Letters: Fighting the Klan in Coal Country

In this letter, NB makes note of the history of Klan activity and resistance against the KKK in Western Pennsylvania's coal fields.  The letter goes on further, making note of the KKK being a tool of the capitalists that needs to be fought.

Letters: “Election Madness”

In this letter, Nick B. makes note of an article he read by Howard Zinn.  The author of the letter goes further, making a critique of Zinn's article and briefly putting forth a socialist position.

Argenpress interviews Alan Woods on Latin America

Alan Woods in an interview with Argenpress, referring to the situation in Venezuela, explains that those who argue that we must wait for a better moment are wrong. Time is not on our side but on the side of the counterrevolution. It is not too soon, but very, very late. The December referendum was a warning that the masses are getting tired of endless delays, of endless parades and demonstrations, referendums and election campaigns. They demand action and they demand it now!

Letter: Nationalized Health Care

In this letter, JL describes the free healthcare he has been getting in the military, pointing out that the military can do well in providing free healthcare in spite of its poor and bureaucratic management.  He then goes on to explain how large sums of money are wasted through insurance companies.

In short, if the military can provide free healthcare, there is no reason why the US government cannot. 

Letter: Blue Cross of Rhode Island Turns to Subscribers To Pay Its Corruption Fine

Blue Cross Blue ShieldBitter denunciations of monopolistic greed poured from the podium at a public hearing in Providence on January 17th. Subscribers in the “direct pay” class of Blue Cross/Blue Shield of Rhode Island hoped these words would block a rate-increase request filed with the state Health Insurance Commissioner in November, 2007. If the commissioner approves the request, as many fear he will, subscribers will face an average rate increase of 12.7 percent in their monthly premiums.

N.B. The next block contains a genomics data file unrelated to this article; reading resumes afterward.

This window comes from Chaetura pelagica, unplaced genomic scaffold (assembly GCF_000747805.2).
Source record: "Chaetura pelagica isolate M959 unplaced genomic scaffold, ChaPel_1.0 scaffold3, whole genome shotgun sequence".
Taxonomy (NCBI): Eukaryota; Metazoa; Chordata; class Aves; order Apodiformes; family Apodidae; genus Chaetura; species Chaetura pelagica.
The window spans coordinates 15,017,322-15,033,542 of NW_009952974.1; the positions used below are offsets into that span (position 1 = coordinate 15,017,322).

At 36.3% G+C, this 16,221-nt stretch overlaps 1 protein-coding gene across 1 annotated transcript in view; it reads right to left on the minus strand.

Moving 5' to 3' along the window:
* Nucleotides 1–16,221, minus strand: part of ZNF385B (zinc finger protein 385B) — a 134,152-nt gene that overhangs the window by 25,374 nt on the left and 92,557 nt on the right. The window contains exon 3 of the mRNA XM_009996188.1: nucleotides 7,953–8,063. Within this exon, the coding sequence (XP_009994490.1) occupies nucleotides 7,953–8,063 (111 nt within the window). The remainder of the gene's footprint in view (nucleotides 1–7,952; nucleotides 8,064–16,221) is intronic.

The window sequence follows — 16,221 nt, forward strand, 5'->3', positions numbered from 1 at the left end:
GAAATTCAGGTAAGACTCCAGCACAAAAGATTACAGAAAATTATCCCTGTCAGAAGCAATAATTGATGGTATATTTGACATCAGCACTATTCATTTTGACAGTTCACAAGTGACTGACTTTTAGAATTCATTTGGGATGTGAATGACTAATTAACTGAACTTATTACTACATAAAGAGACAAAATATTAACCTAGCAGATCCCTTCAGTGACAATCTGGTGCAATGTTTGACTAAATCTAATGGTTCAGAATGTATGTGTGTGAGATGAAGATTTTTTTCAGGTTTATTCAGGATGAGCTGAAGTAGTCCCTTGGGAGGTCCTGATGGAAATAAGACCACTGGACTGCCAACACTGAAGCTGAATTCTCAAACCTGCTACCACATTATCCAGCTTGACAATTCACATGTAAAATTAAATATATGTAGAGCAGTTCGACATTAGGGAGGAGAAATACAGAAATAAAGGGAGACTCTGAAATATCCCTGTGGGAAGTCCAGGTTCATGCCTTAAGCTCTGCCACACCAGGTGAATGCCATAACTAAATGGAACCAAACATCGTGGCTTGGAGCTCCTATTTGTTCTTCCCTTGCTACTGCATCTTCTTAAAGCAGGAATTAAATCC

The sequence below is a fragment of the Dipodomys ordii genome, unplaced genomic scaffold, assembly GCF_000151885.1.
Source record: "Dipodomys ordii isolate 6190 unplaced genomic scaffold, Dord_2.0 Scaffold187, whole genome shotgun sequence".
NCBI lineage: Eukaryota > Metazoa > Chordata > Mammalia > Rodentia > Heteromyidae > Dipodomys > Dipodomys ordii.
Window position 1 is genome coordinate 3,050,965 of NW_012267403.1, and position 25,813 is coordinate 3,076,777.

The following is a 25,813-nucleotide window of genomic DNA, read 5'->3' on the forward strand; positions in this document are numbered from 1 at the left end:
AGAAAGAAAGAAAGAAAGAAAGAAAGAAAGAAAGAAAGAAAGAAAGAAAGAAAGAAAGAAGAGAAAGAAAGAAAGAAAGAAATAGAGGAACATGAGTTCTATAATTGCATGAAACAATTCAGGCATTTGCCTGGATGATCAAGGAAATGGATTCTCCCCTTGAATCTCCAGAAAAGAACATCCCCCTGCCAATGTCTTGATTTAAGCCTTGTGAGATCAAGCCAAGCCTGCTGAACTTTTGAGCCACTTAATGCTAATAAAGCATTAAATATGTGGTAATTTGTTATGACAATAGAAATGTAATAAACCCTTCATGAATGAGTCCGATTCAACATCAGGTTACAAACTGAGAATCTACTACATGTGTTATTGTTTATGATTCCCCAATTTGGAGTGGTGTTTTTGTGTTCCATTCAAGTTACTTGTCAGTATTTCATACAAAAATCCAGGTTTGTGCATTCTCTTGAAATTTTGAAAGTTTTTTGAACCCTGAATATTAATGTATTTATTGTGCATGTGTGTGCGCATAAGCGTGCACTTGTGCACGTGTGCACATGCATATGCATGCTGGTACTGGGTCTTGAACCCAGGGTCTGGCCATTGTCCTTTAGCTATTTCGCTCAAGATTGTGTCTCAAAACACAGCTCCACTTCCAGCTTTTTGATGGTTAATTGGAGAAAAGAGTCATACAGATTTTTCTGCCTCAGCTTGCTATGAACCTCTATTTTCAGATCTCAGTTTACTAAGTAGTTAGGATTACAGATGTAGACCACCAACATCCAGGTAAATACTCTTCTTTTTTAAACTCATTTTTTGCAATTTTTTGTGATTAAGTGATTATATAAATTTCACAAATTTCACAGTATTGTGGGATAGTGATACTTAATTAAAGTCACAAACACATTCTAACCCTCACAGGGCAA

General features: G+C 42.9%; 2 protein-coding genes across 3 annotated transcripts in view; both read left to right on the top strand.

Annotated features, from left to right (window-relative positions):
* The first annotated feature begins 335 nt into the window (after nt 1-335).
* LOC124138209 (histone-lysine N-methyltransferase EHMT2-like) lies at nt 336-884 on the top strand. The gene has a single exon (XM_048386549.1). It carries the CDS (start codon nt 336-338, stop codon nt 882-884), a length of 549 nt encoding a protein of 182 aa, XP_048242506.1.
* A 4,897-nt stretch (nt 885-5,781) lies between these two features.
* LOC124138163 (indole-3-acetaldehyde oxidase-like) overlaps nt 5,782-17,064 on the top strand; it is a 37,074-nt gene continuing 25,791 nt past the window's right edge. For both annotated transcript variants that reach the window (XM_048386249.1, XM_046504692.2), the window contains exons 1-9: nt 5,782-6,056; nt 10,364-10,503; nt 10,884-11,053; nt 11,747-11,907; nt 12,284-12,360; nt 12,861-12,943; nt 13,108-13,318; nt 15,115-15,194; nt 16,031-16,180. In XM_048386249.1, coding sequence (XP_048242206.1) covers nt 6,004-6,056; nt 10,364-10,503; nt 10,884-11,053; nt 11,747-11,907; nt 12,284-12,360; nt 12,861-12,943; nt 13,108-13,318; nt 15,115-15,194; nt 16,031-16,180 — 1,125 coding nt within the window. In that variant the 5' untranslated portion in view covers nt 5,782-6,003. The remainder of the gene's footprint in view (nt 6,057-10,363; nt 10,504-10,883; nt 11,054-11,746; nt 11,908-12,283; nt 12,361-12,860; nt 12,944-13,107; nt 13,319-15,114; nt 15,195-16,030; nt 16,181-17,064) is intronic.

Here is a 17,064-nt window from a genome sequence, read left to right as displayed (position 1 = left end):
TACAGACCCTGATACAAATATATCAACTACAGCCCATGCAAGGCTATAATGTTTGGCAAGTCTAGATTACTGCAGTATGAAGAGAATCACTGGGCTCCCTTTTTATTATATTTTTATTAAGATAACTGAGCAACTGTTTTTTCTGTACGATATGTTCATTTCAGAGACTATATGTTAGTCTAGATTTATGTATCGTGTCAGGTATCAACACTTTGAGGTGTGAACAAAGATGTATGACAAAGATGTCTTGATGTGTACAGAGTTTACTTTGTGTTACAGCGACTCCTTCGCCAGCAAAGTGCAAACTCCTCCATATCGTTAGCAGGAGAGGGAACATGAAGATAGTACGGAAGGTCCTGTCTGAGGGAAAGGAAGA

Rhode Islanders traveled on one of the coldest nights of the winter to attend the hearing in downtown Providence.  Following opening arguments from the Blue Cross attorney and then the assistant state Attorney General, a Blue Cross subscriber and attorney by profession was the first to speak. Testifying on the excessive costs of health care for himself and his family, as well as the rising cost of food, gasoline, and heating oil, the speaker demonstrated the hardship he and his family would suffer if rates were to increase. The men and women who followed him testified to the same troubles, and in words of desperation, disgust, and outrage, implored the commission to deny the rate increase.